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Norwalk Remembers How Terror Hit Home On 9/11 In City Hall Ceremony

A bagpiper salutes as the American flag is lowered during the 9/11 event in front of Norwalk City Hall Friday morning. Photo Credit: Frank MacEachern
Norwalk remembered all, including city natives and residents, who died in the 9/11 attacks during a ceremony Friday in front of City Hall. Photo Credit: Frank MacEachern
Norwalk residents at the 9/11 ceremony while the National Anthem is being played. Photo Credit: Frank MacEachern

NORWALK, Conn. -- Lunda Asmani joined others in remembering the 9/11 terror attacks in a memorial service in front of Norwalk City Hall.

He's just four weeks into his new job as the city's director of management and budgets after moving from Newton, Kan., and vividly remembers the Sept. 11, 2001, attacks. 

"(I was) was so many miles away at the time from New York in Kansas, but it was just a national tragedy," Asmani said. 

He moved to the United States in 1998 from his native Tanzania to do graduate work at Wichita State and was working as an intern with a county government in 2001. Asmani and other interns were assigned to work with elementary school children in the county to help them create a mural of their art work in the weeks after the attacks.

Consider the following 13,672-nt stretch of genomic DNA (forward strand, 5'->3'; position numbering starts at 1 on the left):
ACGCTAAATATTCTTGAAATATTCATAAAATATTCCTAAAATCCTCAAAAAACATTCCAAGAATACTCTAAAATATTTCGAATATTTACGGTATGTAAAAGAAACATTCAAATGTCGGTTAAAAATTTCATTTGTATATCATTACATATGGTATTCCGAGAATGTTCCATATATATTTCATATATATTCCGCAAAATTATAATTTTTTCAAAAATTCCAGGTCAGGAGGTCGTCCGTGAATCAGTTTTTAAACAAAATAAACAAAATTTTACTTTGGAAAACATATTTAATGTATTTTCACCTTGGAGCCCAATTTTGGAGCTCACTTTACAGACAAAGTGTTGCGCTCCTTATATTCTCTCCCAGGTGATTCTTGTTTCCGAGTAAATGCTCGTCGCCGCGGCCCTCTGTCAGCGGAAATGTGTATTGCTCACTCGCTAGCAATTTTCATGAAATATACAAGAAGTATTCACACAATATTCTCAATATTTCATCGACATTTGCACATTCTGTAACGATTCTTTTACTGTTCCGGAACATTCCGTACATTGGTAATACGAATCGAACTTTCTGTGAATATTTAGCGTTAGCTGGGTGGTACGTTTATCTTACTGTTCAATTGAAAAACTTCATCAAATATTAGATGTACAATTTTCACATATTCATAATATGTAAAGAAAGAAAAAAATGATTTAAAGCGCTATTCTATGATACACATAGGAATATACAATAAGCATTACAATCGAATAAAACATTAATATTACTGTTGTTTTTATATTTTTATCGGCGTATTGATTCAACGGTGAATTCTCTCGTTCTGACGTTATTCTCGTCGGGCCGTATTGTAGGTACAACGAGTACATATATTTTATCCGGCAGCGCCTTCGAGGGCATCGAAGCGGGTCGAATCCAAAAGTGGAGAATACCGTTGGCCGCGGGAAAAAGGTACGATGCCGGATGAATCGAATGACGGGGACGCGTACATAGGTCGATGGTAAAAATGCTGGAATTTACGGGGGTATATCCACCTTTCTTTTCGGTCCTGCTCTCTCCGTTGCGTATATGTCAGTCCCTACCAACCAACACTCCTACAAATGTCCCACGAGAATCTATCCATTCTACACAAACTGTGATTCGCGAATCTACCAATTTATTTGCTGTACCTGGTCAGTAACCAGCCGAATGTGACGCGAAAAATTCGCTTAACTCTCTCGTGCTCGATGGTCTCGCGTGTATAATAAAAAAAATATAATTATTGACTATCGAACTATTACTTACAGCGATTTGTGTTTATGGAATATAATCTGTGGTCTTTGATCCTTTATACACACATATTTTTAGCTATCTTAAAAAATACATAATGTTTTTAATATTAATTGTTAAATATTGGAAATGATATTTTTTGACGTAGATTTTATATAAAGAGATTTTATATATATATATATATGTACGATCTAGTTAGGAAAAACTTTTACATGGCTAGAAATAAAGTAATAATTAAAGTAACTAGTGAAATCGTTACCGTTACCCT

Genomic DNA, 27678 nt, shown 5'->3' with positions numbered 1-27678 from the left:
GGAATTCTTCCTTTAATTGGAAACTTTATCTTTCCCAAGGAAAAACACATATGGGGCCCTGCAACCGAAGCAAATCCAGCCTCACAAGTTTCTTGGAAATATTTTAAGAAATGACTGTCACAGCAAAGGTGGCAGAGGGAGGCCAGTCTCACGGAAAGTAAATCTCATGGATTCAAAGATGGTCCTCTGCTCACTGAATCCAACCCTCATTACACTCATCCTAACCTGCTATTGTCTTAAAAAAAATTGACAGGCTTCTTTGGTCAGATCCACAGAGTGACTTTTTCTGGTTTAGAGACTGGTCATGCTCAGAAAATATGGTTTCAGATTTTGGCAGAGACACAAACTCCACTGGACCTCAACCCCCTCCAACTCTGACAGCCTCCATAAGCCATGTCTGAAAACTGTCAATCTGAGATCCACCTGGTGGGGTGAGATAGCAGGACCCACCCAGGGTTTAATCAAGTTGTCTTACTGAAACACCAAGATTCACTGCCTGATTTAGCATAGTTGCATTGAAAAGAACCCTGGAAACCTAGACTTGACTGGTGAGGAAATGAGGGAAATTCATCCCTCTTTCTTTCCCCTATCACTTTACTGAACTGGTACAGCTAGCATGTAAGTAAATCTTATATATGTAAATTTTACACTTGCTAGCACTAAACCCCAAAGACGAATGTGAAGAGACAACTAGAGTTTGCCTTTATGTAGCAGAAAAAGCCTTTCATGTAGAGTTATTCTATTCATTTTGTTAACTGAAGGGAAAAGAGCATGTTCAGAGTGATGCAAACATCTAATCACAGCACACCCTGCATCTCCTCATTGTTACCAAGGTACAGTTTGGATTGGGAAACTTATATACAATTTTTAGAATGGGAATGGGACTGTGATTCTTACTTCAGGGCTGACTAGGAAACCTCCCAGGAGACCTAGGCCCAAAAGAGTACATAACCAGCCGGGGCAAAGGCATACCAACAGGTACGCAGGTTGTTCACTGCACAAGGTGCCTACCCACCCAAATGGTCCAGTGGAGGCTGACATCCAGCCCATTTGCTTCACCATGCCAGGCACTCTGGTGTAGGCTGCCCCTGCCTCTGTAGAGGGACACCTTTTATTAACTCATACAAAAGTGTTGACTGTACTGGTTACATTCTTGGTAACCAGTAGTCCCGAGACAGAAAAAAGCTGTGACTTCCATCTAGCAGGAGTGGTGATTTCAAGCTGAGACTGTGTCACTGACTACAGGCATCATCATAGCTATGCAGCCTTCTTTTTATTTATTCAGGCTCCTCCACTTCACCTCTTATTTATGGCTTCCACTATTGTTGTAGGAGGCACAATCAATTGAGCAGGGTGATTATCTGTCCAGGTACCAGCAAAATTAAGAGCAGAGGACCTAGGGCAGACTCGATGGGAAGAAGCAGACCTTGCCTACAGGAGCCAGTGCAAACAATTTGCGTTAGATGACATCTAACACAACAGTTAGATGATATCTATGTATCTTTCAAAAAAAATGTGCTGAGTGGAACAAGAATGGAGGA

The work of the elementary students who poured their talents and time into creating artwork in honor of those who died remains with him.

"That always strikes me every year I remember that project," Asmani said 

Although he didn't want to overstate it, he had experienced terrorism close to home in Dar es Salaam in August 1998, when the U.S. embassy was struck with a car bomb. Al Qaeda-linked terrorists committed that act as well as a nearly simultaneous attack at the U.S. embassy in Nairobi, Kenya, which borders Tanzania. The attacks claimed more than 200 lives.

"In 1998, just as I was getting ready to come over here, the U.S. embassy was bombed and I was in Dar es Salaam when it happened. "There has always been — I don't want to use the word connection — but there is an experience of having been somewhere close to these types of events."

In the ceremony, Norwalk Mayor Harry Rilling remembered the victims, including those who still suffer after effects. He said the nation had been badly wounded but showed its strength that day and in the years since.

"On that day we felt we had been punched in the stomach. Unbelievably attacked here on our own mainland for the first time ever," he said. "The terrorists hoped that they had destroyed us as a nation. But they didn't realize the resolve that we have and from that moment on when the National Anthem played we stood tall."

Norwalk lost 14 people in the terror attack.

Many more 9/11 anniversary events will be held this weekend in Fairfield County. Click here for a list of events from the Daily Voice. 

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